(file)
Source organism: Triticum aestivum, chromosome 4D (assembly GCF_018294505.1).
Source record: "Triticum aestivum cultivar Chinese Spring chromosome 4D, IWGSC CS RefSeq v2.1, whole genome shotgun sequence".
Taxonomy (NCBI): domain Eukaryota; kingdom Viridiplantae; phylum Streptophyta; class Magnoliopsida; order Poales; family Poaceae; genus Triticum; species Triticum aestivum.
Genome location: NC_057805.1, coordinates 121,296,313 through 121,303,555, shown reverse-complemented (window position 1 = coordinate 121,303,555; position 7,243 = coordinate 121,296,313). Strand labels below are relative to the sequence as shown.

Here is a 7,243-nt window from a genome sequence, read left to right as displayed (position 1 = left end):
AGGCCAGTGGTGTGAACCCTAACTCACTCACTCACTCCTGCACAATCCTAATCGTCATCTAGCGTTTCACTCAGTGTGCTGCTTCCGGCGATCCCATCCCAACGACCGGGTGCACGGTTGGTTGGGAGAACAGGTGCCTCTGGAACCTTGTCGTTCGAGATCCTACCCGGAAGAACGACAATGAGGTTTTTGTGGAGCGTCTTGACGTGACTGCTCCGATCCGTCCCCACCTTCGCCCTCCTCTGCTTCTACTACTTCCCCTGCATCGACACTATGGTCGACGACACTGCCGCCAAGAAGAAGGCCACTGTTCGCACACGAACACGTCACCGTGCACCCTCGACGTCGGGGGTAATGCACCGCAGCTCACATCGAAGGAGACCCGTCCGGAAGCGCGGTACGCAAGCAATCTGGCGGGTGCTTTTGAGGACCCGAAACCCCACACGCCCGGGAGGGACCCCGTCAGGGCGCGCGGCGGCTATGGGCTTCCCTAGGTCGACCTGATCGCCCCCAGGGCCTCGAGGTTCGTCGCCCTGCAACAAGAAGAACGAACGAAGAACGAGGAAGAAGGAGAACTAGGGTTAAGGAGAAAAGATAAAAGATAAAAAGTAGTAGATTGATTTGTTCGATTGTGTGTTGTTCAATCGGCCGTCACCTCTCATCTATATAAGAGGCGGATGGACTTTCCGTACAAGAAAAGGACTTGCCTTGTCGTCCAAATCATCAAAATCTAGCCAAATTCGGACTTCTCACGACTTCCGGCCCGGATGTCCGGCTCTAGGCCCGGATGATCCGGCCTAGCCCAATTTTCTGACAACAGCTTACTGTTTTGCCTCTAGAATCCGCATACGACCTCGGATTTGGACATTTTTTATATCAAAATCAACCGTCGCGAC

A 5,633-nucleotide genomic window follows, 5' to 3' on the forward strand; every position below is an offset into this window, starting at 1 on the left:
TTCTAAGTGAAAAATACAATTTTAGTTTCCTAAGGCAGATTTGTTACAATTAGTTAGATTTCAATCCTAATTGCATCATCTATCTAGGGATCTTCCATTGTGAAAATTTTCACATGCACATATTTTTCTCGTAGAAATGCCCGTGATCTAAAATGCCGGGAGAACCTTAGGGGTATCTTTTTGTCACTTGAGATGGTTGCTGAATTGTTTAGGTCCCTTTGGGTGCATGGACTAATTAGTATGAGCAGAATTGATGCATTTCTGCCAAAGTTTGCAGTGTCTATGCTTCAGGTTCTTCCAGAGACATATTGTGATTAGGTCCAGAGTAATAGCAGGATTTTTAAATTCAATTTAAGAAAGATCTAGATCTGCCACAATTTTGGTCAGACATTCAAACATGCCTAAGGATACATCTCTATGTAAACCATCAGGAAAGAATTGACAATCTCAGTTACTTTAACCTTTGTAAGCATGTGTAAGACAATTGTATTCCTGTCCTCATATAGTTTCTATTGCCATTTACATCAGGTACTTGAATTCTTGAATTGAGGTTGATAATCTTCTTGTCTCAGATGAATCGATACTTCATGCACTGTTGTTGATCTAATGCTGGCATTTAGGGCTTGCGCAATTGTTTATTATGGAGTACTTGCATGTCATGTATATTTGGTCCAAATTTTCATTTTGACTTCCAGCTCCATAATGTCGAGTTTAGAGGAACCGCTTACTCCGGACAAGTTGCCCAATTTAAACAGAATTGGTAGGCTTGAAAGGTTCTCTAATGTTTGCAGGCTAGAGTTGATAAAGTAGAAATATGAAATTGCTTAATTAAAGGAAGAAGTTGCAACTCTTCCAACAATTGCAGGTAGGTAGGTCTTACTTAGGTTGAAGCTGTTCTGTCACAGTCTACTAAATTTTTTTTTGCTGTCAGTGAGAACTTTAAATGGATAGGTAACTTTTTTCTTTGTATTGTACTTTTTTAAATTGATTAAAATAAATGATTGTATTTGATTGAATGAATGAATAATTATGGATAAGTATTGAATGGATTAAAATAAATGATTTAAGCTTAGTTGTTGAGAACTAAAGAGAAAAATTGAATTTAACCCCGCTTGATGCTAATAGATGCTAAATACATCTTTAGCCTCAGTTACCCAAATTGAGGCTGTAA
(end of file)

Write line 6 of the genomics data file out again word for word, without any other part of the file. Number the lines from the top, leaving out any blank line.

AGGCCAGTGGTGTGAACCCTAACTCACTCACTCACTCCTGCACAATCCTAATCGTCATCTAGCGTTTCACTCAGTGTGCTGCTTCCGGCGATCCCATCCCAACGACCGGGTGCACGGTTGGTTGGGAGAACAGGTGCCTCTGGAACCTTGTCGTTCGAGATCCTACCCGGAAGAACGACAATGAGGTTTTTGTGGAGCGTCTTGACGTGACTGCTCCGATCCGTCCCCACCTTCGCCCTCCTCTGCTTCTACTACTTCCCCTGCATCGACACTATGGTCGACGACACTGCCGCCAAGAAGAAGGCCACTGTTCGCACACGAACACGTCACCGTGCACCCTCGACGTCGGGGGTAATGCACCGCAGCTCACATCGAAGGAGACCCGTCCGGAAGCGCGGTACGCAAGCAATCTGGCGGGTGCTTTTGAGGACCCGAAACCCCACACGCCCGGGAGGGACCCCGTCAGGGCGCGCGGCGGCTATGGGCTTCCCTAGGTCGACCTGATCGCCCCCAGGGCCTCGAGGTTCGTCGCCCTGCAACAAGAAGAACGAACGAAGAACGAGGAAGAAGGAGAACTAGGGTTAAGGAGAAAAGATAAAAGATAAAAAGTAGTAGATTGATTTGTTCGATTGTGTGTTGTTCAATCGGCCGTCACCTCTCATCTATATAAGAGGCGGATGGACTTTCCGTACAAGAAAAGGACTTGCCTTGTCGTCCAAATCATCAAAATCTAGCCAAATTCGGACTTCTCACGACTTCCGGCCCGGATGTCCGGCTCTAGGCCCGGATGATCCGGCCTAGCCCAATTTTCTGACAACAGCTTACTGTTTTGCCTCTAGAATCCGCATACGACCTCGGATTTGGACATTTTTTATATCAAAATCAACCGTCGCGAC